Five Republican U.S. Senators introduced legislation on Thursday that would avert millions in reimbursements cuts to radiologists and other physician specialists.
The Surgical Care Coalition revealed the news Dec. 10, noting that the bill mirrors the “Holding Providers Harmless from Medicare Cuts During COVID-19 Act of 2020,” previously introduced in the House. Radiology advocacy groups have pushed hard for the legislation’s passage in recent weeks, as part of an alliance of 74 medical groups.
The Surgical Care Coalition—representing 12 professional associations and more than 150,000 physicians—applauded the proposal and its five sponsors Thursday. They include John Boozman, R-Arkansas; Kevin Cramer R-North Dakota; Cindy Hyde-Smith, R-Mississippi; Tom Cotton, R-Arkansas; and Susan Collins, R-Maine.
“Our nation’s physicians are under incredible strain due to COVID-19, and this bill begins to correct a misguided and ill-timed policy that would cut healthcare spending in the middle of a pandemic,” David Hoyt, MD, executive director of the American College of Surgeons, said in a statement.
Three of the senators signaled their support for such action earlier this month, signing a letter alongside 47 of their colleagues. Nearly 330 bipartisan members of the House and Senate have urged Congress to address this issue, the surgery coalition noted.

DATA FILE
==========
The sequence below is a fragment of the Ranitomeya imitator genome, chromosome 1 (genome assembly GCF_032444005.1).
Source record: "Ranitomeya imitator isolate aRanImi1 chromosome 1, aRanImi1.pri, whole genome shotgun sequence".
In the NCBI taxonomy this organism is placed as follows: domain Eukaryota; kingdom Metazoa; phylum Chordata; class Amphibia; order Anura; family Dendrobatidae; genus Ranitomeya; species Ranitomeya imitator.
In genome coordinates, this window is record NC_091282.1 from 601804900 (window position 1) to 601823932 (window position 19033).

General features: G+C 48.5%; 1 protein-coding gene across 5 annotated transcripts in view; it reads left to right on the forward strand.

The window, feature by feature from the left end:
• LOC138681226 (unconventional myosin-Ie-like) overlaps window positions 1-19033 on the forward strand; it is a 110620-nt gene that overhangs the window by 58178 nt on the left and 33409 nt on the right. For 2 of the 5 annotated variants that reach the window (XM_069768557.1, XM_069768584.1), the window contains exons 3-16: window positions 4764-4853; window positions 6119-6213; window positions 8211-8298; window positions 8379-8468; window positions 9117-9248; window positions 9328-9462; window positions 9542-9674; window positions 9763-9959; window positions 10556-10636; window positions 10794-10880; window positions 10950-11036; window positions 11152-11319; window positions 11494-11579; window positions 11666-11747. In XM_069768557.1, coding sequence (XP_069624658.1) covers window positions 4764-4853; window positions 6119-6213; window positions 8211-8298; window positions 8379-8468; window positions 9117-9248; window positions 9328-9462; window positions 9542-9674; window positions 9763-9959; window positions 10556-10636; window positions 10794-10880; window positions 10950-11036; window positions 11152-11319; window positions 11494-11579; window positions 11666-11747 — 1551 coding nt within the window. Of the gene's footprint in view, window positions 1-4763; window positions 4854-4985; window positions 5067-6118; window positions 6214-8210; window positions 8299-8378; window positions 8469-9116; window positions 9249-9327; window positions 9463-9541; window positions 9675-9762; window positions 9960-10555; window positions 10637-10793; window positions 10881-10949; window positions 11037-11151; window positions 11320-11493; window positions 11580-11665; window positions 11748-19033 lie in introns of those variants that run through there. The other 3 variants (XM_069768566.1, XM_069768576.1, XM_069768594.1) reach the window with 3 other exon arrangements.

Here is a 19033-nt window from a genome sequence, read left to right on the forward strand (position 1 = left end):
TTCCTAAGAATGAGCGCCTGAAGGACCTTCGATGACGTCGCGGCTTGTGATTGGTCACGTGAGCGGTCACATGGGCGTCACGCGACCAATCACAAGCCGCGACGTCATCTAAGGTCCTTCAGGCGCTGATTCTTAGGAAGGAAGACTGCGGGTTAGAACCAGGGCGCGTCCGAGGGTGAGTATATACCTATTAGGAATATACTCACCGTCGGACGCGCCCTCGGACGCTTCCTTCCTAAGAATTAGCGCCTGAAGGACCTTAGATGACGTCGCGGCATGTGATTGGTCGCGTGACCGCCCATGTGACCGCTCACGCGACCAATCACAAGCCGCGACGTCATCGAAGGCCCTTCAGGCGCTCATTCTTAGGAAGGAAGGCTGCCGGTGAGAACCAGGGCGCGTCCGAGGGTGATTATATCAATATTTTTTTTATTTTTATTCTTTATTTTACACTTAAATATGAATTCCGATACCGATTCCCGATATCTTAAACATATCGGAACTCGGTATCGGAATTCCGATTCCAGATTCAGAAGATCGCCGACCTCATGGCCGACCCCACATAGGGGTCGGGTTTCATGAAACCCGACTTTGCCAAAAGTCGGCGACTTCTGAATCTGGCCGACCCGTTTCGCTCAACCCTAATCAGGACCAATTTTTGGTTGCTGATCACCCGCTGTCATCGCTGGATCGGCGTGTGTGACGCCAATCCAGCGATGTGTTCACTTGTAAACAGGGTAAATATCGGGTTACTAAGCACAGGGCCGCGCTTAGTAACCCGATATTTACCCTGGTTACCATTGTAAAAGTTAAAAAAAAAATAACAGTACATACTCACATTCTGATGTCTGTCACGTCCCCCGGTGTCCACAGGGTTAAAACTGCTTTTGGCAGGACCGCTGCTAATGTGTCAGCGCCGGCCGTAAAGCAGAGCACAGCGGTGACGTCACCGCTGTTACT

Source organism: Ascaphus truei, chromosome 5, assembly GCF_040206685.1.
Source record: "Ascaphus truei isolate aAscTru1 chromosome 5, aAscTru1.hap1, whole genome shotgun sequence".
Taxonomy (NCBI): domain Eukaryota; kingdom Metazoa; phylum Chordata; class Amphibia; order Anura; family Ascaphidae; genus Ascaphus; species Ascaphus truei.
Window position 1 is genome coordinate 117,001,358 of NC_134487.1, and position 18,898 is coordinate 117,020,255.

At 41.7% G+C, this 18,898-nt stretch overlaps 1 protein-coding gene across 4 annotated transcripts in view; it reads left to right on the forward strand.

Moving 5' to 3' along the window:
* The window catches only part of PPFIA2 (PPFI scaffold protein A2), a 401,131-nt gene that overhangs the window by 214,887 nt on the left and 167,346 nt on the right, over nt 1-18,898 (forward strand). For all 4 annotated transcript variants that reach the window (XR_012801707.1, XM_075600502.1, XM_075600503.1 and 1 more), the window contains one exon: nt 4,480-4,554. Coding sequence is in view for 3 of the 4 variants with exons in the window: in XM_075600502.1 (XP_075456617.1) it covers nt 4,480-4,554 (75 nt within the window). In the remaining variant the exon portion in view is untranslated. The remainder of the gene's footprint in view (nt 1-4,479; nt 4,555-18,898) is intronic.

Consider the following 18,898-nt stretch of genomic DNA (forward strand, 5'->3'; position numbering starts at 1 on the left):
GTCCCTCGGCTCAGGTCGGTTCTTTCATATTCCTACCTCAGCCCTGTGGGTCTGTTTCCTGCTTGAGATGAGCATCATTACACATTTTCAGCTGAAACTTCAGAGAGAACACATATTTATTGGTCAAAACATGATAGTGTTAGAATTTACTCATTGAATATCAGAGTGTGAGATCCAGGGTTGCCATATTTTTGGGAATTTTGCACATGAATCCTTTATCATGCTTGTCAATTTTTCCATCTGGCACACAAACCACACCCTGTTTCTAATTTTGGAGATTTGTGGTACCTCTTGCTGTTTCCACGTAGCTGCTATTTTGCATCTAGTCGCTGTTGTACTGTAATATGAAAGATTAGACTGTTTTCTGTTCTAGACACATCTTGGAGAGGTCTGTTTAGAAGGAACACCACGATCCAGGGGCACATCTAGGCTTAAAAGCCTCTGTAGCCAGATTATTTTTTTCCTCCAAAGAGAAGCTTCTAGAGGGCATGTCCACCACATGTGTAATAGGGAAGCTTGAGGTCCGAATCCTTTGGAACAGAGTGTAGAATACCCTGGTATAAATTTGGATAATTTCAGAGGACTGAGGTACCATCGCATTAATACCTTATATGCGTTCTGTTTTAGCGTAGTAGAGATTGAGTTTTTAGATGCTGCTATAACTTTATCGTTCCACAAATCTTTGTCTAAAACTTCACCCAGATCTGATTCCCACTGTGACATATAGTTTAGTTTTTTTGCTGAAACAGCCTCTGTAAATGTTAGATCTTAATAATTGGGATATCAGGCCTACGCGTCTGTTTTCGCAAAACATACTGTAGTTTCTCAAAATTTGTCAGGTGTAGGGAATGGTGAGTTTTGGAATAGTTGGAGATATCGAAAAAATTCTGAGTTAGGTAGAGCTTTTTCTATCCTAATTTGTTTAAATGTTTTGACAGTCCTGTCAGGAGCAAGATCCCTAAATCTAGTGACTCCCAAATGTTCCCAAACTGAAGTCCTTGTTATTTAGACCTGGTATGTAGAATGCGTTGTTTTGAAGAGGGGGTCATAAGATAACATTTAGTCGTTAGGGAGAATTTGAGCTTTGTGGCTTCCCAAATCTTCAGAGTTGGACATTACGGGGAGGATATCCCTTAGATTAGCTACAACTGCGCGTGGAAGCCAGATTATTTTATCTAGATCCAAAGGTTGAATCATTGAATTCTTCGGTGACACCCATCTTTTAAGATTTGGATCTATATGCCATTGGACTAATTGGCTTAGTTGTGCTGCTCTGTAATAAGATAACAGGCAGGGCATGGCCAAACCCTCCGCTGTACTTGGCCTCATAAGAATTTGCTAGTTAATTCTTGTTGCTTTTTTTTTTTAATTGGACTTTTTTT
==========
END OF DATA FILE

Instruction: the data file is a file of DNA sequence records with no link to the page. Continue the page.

Radiologists have long known these changes were coming, but got the final confirmation with the release of 2021’s Medicare Physician Fee Schedule on Dec. 2. CMS’ plans to boost payment for primary care and other office-based services next year, requiring offsetting reductions on the backs of specialists, due to budget-neutrality requirements. The Senate proposal would offset these changes by granting radiologists, radiation oncologists, surgeons and others with make-whole payments over the next two years.
Absent congressional action, a recent analysis estimated that diagnostic radiologists stand to see their pay drop 10%, versus 8% for both interventional rads and physicians in nuclear medicine.